by strobe light, automatic machine-gun fire McNabb said anyone can study and re- them the most realistic environment pos-
mixed with explosions rumble through the cite what they’ve learned, “But when you’re sible.”
surround-sound speaker system, and a thick, actually doing the hands on treatment in a McNabb and the 738th ASMC are train-
smoky fog imitating just that; the fog of war. stressful environment you tend to fumble. ing to stay current on their National Registry
Wounded are sprawled out across the You really need to learn to keep your cool and of Emergency Medical Technicians certifica-
blood-stained floor, suffering amputations, stay focused.” tions. Their perishable medical skills require
gunshot wounds, lacerations. Their eyes The aim of this state-of-the-art facility is constant practice to maintain.
blink, their chests rise and fall with every to create a stressful environment at the con- “There are only a few medical units in
breath, they bleed. trol of the instructors. the Indiana National Guard so we get a lot
Combat Medic Pfc. Elise McNabb, “These guys’ jobs are to go out there of taskings from the infantry brigades and
opens her aid bag, reaching for tourniquets, and save lives,” said Sgt. 1st Class Kenneth other companies that need medical support
bandages, tape; anything to stop the bleeding Fodrie, noncommissioned officer in charge of for ranges and combat life savers training.
and maintain her patient’s breathing. the facility. “We can’t train them to do that It’s paramount that our medics maintain
This is the closest to the real thing in a nice sterile environment. They’ve their training so they can go out and
McNabb and the combat medics of the Indi- got to be under stress because support and train other units as
ana National Guard 738th Area Support Med- when they need to perform on CS 3.0 Responsive well,” said Capt. Ashley Clif-
ical Company, headquartered in Monticello, the battlefield, they’re used to Battlefield Medical Force ton, 738th ASMC commander.
Ind., will see without actually stepping into it.” In addition to combat medic
harm’s way. The Medical Support Training Instructors have strict control sustainment, the center offers train-
Center located at Camp Atterbury Joint Ma- over the stressful environment by manipulat- ing in the combat life savers course, basic life
neuver Training Center in central Indiana, is ing the lighting, sound levels, and fog. Com- savers course, CPR, and familiarization of the
one of only 24 of its kind across the globe. puter operated mannequins simulate breath- individual first aid kit issued to every deploy-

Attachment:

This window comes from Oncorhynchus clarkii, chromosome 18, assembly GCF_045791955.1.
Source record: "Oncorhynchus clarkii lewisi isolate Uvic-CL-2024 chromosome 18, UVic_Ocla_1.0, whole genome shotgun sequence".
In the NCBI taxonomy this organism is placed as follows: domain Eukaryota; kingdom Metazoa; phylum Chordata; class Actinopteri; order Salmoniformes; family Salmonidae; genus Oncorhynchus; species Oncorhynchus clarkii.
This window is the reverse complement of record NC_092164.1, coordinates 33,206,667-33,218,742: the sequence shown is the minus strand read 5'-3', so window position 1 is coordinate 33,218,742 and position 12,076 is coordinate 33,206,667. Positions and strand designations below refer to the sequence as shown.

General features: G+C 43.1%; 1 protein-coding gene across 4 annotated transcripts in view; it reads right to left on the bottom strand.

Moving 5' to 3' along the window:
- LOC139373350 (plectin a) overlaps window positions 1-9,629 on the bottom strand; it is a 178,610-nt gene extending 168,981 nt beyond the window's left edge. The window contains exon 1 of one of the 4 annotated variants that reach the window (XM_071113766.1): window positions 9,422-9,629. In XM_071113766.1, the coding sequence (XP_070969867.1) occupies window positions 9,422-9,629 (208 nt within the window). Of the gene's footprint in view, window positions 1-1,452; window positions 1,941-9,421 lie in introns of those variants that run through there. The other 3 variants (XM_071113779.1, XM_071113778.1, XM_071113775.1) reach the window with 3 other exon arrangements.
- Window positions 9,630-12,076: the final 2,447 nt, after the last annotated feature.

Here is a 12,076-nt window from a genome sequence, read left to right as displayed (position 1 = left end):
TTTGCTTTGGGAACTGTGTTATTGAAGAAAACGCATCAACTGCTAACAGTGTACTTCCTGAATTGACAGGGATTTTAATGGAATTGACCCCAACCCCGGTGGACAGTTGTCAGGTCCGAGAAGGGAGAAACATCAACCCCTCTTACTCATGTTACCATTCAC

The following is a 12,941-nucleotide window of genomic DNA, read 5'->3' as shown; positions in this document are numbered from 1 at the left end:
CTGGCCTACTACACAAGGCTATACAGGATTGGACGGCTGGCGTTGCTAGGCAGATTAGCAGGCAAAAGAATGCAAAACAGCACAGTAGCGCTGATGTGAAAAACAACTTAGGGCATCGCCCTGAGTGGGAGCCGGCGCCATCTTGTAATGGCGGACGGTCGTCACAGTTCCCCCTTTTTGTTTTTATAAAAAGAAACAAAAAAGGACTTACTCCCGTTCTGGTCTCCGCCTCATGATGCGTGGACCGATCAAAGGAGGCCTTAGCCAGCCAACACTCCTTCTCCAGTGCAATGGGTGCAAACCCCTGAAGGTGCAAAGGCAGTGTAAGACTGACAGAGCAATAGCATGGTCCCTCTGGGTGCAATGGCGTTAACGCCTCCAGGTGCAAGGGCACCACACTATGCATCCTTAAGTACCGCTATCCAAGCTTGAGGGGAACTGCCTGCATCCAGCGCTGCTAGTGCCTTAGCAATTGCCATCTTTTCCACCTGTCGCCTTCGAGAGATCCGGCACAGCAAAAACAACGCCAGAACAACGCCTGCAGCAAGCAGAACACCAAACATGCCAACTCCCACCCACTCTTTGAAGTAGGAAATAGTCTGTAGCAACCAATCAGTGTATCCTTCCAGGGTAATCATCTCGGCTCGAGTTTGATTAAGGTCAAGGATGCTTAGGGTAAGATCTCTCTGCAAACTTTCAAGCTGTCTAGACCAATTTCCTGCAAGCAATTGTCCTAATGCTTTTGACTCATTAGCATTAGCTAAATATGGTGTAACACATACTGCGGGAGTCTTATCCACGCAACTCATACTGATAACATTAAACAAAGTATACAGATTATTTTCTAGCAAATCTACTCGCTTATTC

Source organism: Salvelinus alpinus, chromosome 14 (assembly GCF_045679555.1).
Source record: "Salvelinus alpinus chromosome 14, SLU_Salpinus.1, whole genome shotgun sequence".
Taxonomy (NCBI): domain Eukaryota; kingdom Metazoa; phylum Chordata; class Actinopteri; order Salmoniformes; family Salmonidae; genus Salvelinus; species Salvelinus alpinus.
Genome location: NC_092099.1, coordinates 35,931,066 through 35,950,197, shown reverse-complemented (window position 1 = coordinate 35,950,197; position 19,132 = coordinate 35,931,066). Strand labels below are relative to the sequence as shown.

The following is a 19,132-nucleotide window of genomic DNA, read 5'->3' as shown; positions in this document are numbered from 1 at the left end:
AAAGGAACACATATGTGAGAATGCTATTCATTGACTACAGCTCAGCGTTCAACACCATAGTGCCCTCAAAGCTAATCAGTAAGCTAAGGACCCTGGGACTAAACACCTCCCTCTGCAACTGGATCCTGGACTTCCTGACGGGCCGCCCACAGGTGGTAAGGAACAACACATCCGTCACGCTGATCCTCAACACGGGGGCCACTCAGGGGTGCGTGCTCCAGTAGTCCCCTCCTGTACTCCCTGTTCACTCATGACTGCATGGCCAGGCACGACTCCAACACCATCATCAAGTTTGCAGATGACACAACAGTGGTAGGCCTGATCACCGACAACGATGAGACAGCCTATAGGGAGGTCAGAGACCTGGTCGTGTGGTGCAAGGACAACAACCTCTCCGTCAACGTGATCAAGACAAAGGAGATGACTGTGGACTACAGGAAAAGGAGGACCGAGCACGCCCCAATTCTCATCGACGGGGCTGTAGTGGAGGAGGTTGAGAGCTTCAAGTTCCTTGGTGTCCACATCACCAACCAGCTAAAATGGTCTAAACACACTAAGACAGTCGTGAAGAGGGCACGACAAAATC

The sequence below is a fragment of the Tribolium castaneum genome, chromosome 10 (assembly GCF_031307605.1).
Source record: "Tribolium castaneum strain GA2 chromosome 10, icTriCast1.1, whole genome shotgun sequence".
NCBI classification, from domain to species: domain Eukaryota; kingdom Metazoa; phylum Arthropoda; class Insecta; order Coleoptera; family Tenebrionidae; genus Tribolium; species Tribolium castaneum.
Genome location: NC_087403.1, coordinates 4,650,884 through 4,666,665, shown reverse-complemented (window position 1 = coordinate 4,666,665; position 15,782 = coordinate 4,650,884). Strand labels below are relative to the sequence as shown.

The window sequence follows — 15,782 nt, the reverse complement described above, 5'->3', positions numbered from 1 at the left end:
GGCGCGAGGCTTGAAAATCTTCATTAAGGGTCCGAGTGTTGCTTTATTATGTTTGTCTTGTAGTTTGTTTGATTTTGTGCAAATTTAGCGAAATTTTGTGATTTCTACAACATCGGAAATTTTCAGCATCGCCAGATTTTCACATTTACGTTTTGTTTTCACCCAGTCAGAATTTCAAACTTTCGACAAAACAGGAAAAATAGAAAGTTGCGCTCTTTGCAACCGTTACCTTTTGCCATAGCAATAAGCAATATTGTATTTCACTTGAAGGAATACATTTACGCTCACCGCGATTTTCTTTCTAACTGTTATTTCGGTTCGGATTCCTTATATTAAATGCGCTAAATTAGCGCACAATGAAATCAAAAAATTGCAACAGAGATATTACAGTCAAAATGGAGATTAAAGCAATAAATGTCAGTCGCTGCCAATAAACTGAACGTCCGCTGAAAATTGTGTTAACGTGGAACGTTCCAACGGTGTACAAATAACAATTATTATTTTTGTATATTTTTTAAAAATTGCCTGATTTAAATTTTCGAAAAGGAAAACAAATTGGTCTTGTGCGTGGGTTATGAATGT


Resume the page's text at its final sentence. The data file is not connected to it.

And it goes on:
The $1.5 million, 7,500-square-foot ing, bleeding and even dying if not treated ing Soldier. Medical expert instructors are
training center is the newest in the world, properly. The course is under constant camera capable of training 2,500 students annually.
October 2011 armymedicine.mil 9
Vietnam vet gets Bronze Star earned 40 years ago
By Jane Gervasoni On Aug. 17, Brig. Gen. Timothy K.
U.S. Army Public Health Command Adams, USAPHC commander, hosted the
award ceremony to honor Berkshire’s hero-
More than 40 years ago, 1st Lt. Robert ism. Robert Berkshire was told his daughter
C. Berkshire earned a Bronze Star for valor was receiving an award and was invited to
in Vietnam. On his way home in 1971, Berk- participate in recognizing her.
shire’s duffel bag was stolen—in the duffel Addressing Robert Berkshire, Adams
bag was his Bronze Star. He never saw his said, “I understand you were in the Army
medal again. and served in Vietnam, and I heard that you
After his honorable discharge from the also lost something.”
Army in 1971, Berkshire never said any- Robert Berkshire, still unaware of the
thing to his family or friends about the loss surprise presentation, thought Adams was
of his award. However, about a year ago, the referring to his recent hip surgery and re-
subject of his military career came up while plied, “Yes, I lost a piece of my hip.”
he was talking with David Kurk, a friend Adams then explained that Robert
and fellow employee in the laboratory at the Berkshire would receive a Bronze Star to
U.S. Army Public Health Command. Berk- replace the one stolen from him more than
shire told his friend about the loss of his 40 years before.
Bronze Star and showed him the certificate “Your service to our country should be
from the award. remembered and celebrated,” said Adams.
Berkshire explained that in June 1970 “It is my privilege to give you this award for
he and his platoon flanked and destroyed an your service.”